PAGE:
Relaxing Saturday

It’s been quite a while since I’ve had a nice, carefree Saturday. Usually, there’s something I need to attend to or think about. It was great walking around, enjoying the sun and decent trades.

I spent most of the morning and early afternoon at the harbor (where else).

Westerdam was at Pier 10/11. Rat guards:

Westerdam rat guards

Hoku Ke‘a arrived with a barge (not pictured):

Hoku Ke‘a

Torm Kansas:

Torm Kansas

If you are not sure what company the ship belongs to:

TORM

Mamo:

Mamo

More cars! Pacific Highway:

Pacific Highway

Pacific Highway detail

Part of ramp and some crew members:

Pacific Highway ramp and crew

Bunker barge Ne‘ena being moved from Westerdam over to Pride of America by Namahoe:

Ne‘ena

American Contender hauling a barge…

American Contender

…full of stuff (gravel, rocks, and machinery)

barge with stuff

Namahoe all pau until it’s time to move Ne‘ena again:

Namahoe

Salishan with Matson crane barge Mauna Loa:

Salishan

Before I left the Aloha Tower area, I walked over to Pier 7 to check on things. The state has posted guards to keep people off the pier since it impounded Falls of Clyde, so not able to get too close.

Kulamanu (ex-Rella Mae), another one of the ships being pressured to leave the harbor by the state. Portholes and viewing windows being boarded up with plywood. Hum of engine (or generator).

Kulamanu

Said hello to my old friend. A zebra dove sitting in the top band of the bowsprit cap:

dove on bowsprit

It’s all very sad.

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Lucky

Things were looking really scary for a while with hurricanes Madeline and Lester headed for Hawai‘i. Fortunately, Madeline turned to the south and Lester to the north of the islands. Whew!

Due to the hurricane threat, there was no harbor traffic in the morning, but things picked up in the afternoon after it became clear Lester was moving away from O‘ahu.

Kinei Maru No. 83 arriving at Pier 9:

Kinei Maru No

Crew handling mooring lines at the bow:

mooring lines

Tug Hawaii and barge Capella with Pi‘ilani assisting:

Hawaii and Piilani with barge

Tanker Ross Sea heading to the offshore anchorage:

Ross Sea

Ross Sea bow

Ross Sea draft marks:

Ross Sea draft marks

View from offshore:

view from offshore

Back in the harbor with another tanker, St. Joseph:

St Joseph Mikioi

Mikioi at the bow:

Mikioi St Joseph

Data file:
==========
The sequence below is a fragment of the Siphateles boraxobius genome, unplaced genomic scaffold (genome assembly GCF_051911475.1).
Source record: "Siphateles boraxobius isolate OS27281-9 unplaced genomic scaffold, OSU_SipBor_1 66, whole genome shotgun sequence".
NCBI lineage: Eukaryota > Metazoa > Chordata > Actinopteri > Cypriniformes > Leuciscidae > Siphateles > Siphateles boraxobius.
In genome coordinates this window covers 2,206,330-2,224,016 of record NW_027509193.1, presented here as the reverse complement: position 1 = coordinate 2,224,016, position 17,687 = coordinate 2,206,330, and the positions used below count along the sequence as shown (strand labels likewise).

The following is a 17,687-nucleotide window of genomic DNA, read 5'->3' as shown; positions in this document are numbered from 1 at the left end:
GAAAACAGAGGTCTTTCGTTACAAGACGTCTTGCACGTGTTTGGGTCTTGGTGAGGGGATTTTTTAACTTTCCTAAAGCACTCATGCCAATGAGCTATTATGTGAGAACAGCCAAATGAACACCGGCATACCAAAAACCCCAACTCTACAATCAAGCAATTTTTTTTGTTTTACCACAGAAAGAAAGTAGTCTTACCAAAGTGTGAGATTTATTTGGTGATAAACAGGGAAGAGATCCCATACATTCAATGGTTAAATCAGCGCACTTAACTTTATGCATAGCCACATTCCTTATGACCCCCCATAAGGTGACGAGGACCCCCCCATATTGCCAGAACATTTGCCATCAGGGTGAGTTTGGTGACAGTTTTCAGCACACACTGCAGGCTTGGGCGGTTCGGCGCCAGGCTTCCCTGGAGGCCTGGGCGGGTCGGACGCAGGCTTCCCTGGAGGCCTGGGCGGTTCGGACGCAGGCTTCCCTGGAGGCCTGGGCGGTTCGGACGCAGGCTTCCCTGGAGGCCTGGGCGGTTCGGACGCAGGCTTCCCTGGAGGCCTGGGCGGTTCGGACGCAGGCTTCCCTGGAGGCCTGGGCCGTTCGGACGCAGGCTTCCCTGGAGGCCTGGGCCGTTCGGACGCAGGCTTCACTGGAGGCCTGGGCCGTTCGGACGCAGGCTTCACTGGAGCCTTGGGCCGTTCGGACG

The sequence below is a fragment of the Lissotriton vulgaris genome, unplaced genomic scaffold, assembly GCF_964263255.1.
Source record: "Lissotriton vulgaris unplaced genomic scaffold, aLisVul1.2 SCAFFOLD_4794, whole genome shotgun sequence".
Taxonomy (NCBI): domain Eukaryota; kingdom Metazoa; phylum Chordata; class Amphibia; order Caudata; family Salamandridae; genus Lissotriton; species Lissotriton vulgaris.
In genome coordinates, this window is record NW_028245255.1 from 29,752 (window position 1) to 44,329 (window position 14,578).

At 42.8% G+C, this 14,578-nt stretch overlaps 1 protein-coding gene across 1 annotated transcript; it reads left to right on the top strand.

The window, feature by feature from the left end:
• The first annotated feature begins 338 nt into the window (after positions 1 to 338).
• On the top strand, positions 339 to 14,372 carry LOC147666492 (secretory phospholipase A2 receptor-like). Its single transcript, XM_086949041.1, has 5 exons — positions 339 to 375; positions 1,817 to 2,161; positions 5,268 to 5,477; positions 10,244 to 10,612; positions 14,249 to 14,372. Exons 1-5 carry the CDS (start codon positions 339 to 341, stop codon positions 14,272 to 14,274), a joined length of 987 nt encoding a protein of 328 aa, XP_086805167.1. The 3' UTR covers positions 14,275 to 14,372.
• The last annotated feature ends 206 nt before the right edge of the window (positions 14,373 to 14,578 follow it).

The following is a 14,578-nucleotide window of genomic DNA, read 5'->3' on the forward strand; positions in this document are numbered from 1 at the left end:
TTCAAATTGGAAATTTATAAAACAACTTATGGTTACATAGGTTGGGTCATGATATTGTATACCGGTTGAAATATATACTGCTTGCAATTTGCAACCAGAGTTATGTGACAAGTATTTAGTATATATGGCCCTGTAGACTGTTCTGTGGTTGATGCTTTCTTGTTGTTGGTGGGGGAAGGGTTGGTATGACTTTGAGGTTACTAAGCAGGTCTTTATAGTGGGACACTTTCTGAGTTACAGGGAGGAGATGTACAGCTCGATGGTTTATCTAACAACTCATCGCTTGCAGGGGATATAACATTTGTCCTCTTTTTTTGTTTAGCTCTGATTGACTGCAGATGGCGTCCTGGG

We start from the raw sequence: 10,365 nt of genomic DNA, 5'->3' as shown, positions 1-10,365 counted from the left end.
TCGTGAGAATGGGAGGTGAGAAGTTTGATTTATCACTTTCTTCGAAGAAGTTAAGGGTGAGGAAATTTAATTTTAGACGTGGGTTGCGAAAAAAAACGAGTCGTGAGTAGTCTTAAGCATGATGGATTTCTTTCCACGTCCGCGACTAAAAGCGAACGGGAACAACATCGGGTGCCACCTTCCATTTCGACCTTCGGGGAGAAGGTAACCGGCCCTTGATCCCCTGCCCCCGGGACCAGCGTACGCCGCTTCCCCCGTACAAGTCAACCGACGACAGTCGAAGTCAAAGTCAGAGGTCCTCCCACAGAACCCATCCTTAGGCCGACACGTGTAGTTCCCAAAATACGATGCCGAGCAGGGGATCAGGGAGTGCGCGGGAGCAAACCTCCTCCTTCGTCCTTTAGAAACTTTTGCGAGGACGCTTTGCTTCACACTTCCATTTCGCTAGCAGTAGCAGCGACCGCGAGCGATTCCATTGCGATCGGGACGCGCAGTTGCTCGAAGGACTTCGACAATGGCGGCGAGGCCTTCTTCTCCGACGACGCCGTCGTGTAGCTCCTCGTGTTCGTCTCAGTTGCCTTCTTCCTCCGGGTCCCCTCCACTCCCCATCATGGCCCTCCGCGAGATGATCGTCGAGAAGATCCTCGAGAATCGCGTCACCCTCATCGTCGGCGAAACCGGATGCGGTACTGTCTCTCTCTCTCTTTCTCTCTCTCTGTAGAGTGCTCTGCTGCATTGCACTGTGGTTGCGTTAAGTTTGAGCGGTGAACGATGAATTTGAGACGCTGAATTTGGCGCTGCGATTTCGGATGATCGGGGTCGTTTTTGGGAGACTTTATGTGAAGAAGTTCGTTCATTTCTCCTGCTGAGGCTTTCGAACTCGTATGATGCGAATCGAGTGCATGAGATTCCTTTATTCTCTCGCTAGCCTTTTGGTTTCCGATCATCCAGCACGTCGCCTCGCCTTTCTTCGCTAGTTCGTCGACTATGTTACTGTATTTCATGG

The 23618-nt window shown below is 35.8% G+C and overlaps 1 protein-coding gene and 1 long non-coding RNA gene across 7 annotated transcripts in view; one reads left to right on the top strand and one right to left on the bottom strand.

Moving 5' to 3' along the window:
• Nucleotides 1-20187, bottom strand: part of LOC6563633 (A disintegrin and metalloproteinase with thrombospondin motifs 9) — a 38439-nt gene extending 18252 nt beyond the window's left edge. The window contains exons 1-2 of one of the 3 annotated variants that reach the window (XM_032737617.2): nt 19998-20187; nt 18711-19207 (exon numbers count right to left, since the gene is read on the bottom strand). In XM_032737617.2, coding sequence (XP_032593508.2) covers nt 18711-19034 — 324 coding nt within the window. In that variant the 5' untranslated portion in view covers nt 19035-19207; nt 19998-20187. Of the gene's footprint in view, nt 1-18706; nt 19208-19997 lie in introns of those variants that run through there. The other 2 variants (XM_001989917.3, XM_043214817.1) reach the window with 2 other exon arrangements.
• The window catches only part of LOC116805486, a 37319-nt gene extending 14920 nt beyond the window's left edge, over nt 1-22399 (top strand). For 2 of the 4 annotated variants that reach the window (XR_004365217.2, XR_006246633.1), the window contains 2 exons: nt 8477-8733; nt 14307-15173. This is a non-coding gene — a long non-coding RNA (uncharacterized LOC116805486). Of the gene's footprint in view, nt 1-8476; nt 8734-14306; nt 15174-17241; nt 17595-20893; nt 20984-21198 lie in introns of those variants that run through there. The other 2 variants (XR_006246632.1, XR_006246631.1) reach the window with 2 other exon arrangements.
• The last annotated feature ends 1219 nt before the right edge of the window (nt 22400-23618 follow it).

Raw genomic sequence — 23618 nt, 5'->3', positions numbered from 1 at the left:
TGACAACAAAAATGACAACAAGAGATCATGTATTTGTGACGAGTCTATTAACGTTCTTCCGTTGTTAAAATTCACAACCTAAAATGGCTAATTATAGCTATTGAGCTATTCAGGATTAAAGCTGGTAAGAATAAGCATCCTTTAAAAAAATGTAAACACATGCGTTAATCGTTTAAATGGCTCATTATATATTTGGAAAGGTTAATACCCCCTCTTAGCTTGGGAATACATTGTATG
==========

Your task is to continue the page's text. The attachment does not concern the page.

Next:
Pi‘ilani:

Piilani St Joseph

St. Joseph tying up at Pier 51:

St Joseph at pier

Salishan with Matson barge Mauna Loa:

Salishan with Mauna Loa

Job done. Mikioi headed back.

Mikioi job done

Mahalo to Captains Enos, Hopkins, and Demuth. Special thanks to Paul.

Independence Seaport Museum – Part 1

Philly!

Aside from visiting the alma mater, there are ships and a maritime museum I had to see.

A short bus ride took me from my lodgings in the city to Penn’s Landing. The day started off with a short walk along the riverfront while while waiting for the Independence Seaport Museum to open.

Light poles that look like masts:

mast-like light poles

View of the Moshulu, Olympia, and Becuna (tucked behind Olympia) in the basin:

Moshulu Olympia Becuna

The Independence Seaport Museum exhibits were of both personal and professional interest. I have to say that I really enjoyed the time I spent there. Here are some highlights.

Independence Seaport Museum building

I loved the woodcut print graphics that were part of the Rescues on the River exhibit, which covered various maritime disasters along the Delaware River:

engraving

My local pilot friends will be happy to see that their colleagues are recognized in the exhibit (as first responders along with the Philadelphia Fire Department, Philadelphia Police Department, U.S. Coast Guard, and U.S. Army Corps of Engineers):

Pilot info

Carpet map of the Delaware River passes under a replica of the Ben Franklin Bridge:

carpet map

Model of the Five Fathom Bank lightship (United States Lightship LV-79):

Five Fathom Bank lightship model

model making

Workshop on the Water, the museum’s boat shop:

boat making

Tools of the sailmaker’s trade in the Tides of Freedom: African Presence on the Delaware River exhibit:

tools of the trade

I have to admit I smiled when I came across this Worthington reciprocating pump. It was like meeting up with an old friend:

pump

I really liked this timeline design from Patriots & Pirates:

creative timeline

Model of a shipyard:

shipyard model

Ship from interactive game about pirates:

interactive game ship

Photo op:

photo op

This “Tattoo-a-Tron” was pretty cool:

Tattoo-a-Tron

You can sit down and choose a design to have “tattooed” on your arm.